Work-Life Balance and employee motivation
Work-life balance and employee motivation
The issue of low employee motivation continues to challenge human resources departments and heads of organisations.
We recently completed an employee satisfaction survey for a high-profile organisation, and it highlighted how deeply entrenched this issue of low employee engagement is in institutions.
In recognition of this problem, organisations have invested time and resources in trying to arrest the decline of employee engagement. However, numerous management-driven initiatives have not had the desired impact - large percentages of the workforce are still not engaged.
One factor that could be influencing the problem is work-life balance. Today's employees have a different perspective on life outside of work - personal time and non-work space have taken on more importance. People are walking away from higher-paying jobs to have more time with family - career decision-making now takes more factors into consideration.
The fact that job security is increasingly a fleeting concept, even among higher echelons of the organisation, provides additional pause for employees to broaden their vision and pay closer attention to non-work issues.
The reality is that many are still faced with going through their work life in a tug of war between the job and their personal life.
What can be done?
Here are some considerations that might provide pathways to improved work-life balance simultaneously, with enhanced job satisfaction and improved productivity.
Employers can no longer fail to pay attention to the non-work demands and interests of their staff. This issue now demands an important slot in strategic planning. This is not limited to succession planning considerations, and training needs evaluation. This relates to being well informed about what is taking place in the non-work lives of employees, and its implication for both organisation and employee. Employee relations is a lot more about a genuine partnership than ever before.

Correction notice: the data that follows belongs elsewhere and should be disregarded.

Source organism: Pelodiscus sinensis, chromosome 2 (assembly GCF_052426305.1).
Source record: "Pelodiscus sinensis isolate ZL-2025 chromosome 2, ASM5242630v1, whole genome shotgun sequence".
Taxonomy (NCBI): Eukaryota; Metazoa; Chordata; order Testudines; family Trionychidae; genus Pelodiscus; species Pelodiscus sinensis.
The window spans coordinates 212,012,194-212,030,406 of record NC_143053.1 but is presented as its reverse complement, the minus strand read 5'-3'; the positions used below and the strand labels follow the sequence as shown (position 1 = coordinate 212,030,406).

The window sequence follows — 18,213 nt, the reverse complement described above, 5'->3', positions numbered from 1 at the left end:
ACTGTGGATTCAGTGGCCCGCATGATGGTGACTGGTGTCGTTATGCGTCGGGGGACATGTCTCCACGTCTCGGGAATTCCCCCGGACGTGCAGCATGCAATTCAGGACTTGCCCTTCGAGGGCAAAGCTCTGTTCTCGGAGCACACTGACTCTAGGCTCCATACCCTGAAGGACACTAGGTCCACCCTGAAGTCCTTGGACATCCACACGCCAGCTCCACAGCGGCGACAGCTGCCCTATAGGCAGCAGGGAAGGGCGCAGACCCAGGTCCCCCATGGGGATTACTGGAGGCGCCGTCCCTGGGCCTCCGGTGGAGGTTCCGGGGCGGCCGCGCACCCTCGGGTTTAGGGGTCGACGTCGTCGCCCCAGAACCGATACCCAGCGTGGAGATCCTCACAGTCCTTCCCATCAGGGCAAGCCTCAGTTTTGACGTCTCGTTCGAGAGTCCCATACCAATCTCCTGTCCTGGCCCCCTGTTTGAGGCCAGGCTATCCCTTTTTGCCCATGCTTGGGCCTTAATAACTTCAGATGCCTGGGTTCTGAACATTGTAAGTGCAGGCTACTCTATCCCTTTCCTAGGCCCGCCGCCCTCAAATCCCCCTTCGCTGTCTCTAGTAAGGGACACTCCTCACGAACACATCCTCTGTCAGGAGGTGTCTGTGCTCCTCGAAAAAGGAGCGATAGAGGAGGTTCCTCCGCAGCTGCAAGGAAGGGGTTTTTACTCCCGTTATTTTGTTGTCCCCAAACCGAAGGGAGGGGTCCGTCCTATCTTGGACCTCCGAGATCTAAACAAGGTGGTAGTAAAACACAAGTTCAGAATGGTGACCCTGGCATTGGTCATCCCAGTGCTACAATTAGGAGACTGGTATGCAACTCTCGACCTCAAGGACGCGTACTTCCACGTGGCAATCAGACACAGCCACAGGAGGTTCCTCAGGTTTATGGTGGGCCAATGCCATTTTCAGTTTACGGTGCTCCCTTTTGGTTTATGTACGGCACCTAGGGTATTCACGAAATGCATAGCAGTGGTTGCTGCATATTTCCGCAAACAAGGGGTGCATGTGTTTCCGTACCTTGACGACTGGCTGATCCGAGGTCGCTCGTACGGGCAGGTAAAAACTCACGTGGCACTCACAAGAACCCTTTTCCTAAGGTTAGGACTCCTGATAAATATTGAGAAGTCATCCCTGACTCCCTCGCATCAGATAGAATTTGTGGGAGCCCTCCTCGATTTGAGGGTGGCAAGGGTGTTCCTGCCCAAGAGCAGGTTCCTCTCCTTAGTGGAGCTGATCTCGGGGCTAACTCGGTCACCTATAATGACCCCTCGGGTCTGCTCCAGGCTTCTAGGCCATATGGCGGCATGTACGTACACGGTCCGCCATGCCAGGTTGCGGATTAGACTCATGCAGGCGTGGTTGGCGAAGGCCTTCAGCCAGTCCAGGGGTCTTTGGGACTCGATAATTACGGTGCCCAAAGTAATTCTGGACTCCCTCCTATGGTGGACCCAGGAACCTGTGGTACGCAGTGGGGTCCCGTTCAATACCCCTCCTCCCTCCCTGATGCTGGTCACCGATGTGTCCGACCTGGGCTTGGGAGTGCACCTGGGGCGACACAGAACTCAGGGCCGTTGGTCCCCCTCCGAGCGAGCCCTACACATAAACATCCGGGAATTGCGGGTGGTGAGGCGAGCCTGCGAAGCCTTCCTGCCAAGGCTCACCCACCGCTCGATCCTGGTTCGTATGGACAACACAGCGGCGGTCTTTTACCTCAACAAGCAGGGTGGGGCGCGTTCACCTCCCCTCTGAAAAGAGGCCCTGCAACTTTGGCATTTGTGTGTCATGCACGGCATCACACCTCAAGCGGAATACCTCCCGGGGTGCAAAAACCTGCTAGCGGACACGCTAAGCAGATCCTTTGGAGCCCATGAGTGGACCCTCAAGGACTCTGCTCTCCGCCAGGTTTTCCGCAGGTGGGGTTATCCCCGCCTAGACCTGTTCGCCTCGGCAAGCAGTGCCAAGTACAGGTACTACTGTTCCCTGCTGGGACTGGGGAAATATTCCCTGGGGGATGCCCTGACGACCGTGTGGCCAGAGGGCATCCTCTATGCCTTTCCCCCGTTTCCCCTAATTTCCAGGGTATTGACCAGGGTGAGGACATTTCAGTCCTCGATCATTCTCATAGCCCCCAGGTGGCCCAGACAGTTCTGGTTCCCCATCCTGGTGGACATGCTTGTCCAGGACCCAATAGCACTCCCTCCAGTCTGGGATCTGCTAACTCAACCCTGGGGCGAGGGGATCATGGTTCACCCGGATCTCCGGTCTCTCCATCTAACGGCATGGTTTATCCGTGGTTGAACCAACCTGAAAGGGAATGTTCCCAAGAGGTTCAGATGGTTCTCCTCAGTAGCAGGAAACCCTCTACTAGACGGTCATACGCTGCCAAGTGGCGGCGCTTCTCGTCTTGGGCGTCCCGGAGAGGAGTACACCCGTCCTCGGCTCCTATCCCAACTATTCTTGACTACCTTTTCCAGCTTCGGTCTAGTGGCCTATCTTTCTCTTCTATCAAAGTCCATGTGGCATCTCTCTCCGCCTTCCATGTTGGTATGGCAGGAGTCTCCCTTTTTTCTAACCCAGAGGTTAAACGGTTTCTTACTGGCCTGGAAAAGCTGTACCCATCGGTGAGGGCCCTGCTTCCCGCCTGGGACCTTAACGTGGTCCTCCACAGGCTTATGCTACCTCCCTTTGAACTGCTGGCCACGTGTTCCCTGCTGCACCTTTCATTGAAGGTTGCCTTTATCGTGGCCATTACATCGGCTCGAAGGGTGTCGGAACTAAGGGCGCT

Organisations have to rethink how time is conceptualised and managed. Creative ways of introducing flexibility in appropriate environments have to be identified.
This requires dialogue. Employees come with different issues and needs. Fashioning solutions that resonate across a large cross section will be challenging. For example, would a father be willing to trade hours out of a static fixed annual vacation to be able to watch his child perform in a school play in the middle of the work day? How could that be regularised and avoid 'fixes' like calling in sick?
Would a mother appreciate having the opportunity to make a surprise visit to her home for peace of mind with a new helper and compensate for that time from her vacation or by working late?
Realistic application of flexitime can have similar impact. Extend the workday, and allow for flexibility outside of core block of time. More options to work from home, where appropriate, can also help.
Increased family bonding and the avoidance of the guilt of missing key moments of their child's early years puts quality time in the work-life equation and impacts employee engagement.
Clearly, any move in this direction will require fine-tuning, experimentation and responsibility.
This will be hugely controversial as it is not clear that the majority of employees will see employer involvement as desirable. People do not leave their non-work issues at the door when they enter.
A sensitive, trusted, and suitably equipped employer could make a difference to the disposition and state of mind of its employees. That would not only enhance productivity, but could also make a difference in the vexed area of staff turnover.
This needs a reset of how employers are viewed in many environments. Failing that, this initiative might be viewed as merely an attempt to gain further information to advance the employer's objectives.
Some organisations outsource counselling in situations in which an employee requests it. This model has potential and strategies for expanding its use and should be explored.
n Keys To Inside-Out Success Workshop/Webinar March 6, 4 p.m. FREE.
Trevor E. S. Smith is a behaviour modification coach with the Success with People Academy, home of the revolutionary FinxS Platform from Extended DISC. Conducts behavioural assessments, employee satisfaction, 360 performance evaluations and team reports with logistics-friendly technology. Email: firstname.lastname@example.org.